"Lynn worked on this film in 1982 as a Supporting Artiste. 20yrs later... she found herself on a Collectors Card with a character now known as Karie Neth. [sic]"
―Lynn Hazelden's web page about her Star Wars experience[src]

Lynne Hazelden portrayed Karie Neth in Star Wars: Episode VI Return of the Jedi. Her character was later featured as a card in the Star Wars Customizable Card Game.[4]


Lynne Hazelden was an athlete, actress, and humanitarian who was born in 1959 in England. When she was 12 years old, her mother died at the age of 48 from breast cancer that had metastasized,[5][6] having also lost her grandmother and aunt to the disease. She was a top athlete competing in finals of Schools Swimming Nationals at the age of 16 and held a record for children under 16 at her local swimming club for over 20 years. At the age of 21, she was selected to be in the first Great Britain Women's Official Water Polo Team.[6]

Film careerEdit

In 1982, she portrayed an unidentified female Rebel pilot in Star Wars: Episode VI Return of the Jedi, later identified in the Star Wars Customizable Card Game as Karie Neth. She continued working in the film industry, appearing in such films as Monty Python's The Meaning of Life, Curse of the Pink Panther, and the James Bond film, Die Another Day. She appeared in such television shows as Eastenders and Absolutely Fabulous, and was a stand-in on films and television for Diana Rigg, Leslie Ash and Joanna Lumley.[6] She also appeared in commercials and music videos and expanded her career to include working with special effects and producing in film, television, and radio.[7] This led to such opportunities as a Personal Assistant to Nevil Bolt and as a Floor Manager of such events as The Secret Policeman's Ball III, The Nelson Mandela 70th Birthday Live Music Event at Wembley, and The Lennon Tribute in Liverpool[6] Her humanitarian efforts include working for The Hunger Project as a transformational coach for CEOs in 1990, and in launching new client/server technologies as Technology Relations Manager for Marketing and Sales for humanitarian and entrepreneur Béla Hatvany, inventor of the CD-ROM technology.[6] In 1995, she began writing about improving communication in society as a means for achieving "peace in our lifetime,"[8] as well as writing in the spiritual and personal development genre.[9]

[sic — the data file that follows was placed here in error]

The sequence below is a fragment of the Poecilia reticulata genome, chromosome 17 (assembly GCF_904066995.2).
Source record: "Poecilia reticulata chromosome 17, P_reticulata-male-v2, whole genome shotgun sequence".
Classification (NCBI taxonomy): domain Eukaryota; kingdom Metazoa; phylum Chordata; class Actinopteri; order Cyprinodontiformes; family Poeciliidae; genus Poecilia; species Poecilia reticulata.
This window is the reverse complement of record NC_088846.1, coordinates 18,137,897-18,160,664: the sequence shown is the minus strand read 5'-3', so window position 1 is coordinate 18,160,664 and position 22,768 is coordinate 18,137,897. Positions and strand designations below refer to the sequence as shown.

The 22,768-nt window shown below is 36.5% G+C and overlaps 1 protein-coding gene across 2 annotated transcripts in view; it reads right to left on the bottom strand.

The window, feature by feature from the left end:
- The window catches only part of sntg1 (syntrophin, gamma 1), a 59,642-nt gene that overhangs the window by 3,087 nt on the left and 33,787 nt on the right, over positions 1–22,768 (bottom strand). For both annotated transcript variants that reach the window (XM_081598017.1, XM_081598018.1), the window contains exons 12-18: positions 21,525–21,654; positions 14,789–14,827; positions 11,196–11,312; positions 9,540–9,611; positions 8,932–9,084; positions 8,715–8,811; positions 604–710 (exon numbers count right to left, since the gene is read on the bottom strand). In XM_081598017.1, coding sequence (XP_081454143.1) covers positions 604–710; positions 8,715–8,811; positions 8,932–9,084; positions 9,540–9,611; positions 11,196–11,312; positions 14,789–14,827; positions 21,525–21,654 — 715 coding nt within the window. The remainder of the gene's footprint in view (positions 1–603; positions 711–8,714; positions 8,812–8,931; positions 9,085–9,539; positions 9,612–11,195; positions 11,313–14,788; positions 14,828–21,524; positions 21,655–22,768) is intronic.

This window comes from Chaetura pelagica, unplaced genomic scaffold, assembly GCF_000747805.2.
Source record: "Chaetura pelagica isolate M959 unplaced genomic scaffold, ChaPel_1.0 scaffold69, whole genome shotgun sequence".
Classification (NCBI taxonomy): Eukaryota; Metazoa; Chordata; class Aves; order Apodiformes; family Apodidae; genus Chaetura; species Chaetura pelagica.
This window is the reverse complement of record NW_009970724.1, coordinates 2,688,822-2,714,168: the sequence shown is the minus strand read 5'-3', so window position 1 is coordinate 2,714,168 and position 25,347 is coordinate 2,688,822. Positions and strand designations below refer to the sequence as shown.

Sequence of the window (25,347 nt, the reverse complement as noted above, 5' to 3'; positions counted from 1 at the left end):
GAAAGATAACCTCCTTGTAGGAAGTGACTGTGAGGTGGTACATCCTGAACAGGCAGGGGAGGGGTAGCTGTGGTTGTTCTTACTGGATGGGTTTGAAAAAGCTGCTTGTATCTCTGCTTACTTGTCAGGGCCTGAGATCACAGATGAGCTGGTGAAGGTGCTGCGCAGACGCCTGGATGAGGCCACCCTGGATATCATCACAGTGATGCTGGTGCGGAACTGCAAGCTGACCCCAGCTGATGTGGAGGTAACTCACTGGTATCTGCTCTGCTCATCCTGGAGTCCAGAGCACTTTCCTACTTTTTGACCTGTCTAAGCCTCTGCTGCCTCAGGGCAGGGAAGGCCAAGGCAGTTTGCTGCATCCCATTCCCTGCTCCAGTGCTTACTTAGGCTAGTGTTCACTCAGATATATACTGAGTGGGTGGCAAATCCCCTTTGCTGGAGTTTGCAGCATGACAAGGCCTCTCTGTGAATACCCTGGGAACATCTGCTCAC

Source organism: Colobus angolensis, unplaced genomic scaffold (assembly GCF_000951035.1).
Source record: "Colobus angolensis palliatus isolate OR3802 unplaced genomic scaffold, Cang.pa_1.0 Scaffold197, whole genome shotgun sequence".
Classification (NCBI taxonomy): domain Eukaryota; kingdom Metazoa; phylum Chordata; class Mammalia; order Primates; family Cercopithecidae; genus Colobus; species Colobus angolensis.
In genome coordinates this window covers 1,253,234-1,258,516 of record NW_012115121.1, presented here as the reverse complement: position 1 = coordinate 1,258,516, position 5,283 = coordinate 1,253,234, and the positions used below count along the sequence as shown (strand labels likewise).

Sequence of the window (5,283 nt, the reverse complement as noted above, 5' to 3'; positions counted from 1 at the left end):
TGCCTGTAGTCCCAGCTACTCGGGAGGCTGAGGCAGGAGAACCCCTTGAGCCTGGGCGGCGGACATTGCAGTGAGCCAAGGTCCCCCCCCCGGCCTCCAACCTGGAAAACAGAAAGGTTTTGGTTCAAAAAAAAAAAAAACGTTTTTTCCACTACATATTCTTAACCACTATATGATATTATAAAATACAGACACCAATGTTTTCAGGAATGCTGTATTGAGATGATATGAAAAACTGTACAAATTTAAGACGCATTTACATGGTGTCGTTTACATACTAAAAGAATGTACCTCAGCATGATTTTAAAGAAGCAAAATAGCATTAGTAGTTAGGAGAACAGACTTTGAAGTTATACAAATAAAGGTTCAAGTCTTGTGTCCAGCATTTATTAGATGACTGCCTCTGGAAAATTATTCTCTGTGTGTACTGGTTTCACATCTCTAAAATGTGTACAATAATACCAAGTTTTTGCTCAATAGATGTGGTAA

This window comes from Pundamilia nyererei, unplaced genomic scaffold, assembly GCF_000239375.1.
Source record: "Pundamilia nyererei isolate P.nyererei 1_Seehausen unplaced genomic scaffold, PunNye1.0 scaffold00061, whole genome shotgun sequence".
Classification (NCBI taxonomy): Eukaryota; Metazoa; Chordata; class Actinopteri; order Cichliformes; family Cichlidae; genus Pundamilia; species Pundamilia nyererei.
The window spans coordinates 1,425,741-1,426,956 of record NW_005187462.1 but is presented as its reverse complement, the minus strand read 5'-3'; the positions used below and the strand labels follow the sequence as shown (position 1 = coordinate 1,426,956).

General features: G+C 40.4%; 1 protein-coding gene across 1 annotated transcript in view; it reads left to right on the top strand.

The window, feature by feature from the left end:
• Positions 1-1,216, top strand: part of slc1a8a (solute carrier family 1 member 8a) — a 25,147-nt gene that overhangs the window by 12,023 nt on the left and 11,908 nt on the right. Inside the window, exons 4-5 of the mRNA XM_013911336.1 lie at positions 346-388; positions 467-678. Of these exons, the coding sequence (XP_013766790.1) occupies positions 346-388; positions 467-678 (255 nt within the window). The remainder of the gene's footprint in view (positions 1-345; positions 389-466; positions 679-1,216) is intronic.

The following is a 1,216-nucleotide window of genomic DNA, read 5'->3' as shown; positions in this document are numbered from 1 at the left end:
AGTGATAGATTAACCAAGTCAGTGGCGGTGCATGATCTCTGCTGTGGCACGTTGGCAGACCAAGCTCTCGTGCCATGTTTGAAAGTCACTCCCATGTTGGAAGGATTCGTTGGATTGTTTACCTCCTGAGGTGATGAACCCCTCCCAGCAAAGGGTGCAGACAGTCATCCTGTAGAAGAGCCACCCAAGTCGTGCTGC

Cancer diagnosisEdit

In 2001, Hazelden was diagnosed at NHS Guy's Hospital with an extremely rare acute reaction to the mercury and amalgam in her dental fillings after biopsy in 1995. This coincided with a beginning decline in her health and subsequent diagnosis of breast cancer.[6] She continued her humanitarian ventures, establishing several different organizations, including The Kind Foundation in 2002 and Planting Seeds for Peace in 2008, and began writing spiritual developmental literature in 2009.[9]

In December 2010 Hazelden underwent a mastectomy as a radical response to a breast cancer diagnosis, in order to avoid radiotherapy or chemotherapy due to the rare nature of her chemical sensitivities. Then, in October 2011, a mass in her mastectomy reconstruction—that was initially diagnosed benign earlier in July—was identified as malignant, spreading into her lymph glands. With her health compromised, Hazelden founded the Kinder Cancer Choices group as a means of raising support for her cancer treatment and in seeking and promoting cancer treatment research not widely available in the United Kingdom and in reducing the side effects of chemotherapy and radiotherapy.[5] She recently was promoting two cancer treatments she underwent: one called encapsulated chemotherapy, which had little toxicity, and another chemotherapy that involved using Lipoplatin.[6]

Cancer treatment fundrasingEdit

With lack of funding for immunotherapy, friends and family of Hazelden began raising public awareness and funds with her through the Yes to Life—a British charity that gives direct support to cancer patients in accessing an integrative approach to their cancer care—in order to support access orthodox and alternative cancer treatment for herself and others not able to receive it due to affordability or availability. By 2013, she was listed on Yes to Life's website as one of the top three fundraisers, having helped raise £18,072.96 ($29,681.22).[10]

One such treatment was potential Dendrict Cancer Vaccine avaialble in Germany, and another was a immunotherapy cancer vaccine in Israel that was once pioneered at NHS and approved by the British National Health Service, but is no longer available in England due to lack of funding.[6]


Hazelden's nephew, David Hazelden, announced on her official website that she passed away on December 3, 2013. Her Funeral service was held on Monday, December 16, at the Worthing Crematorium, Britain.[11]

Notes and referencesEdit

External linksEdit

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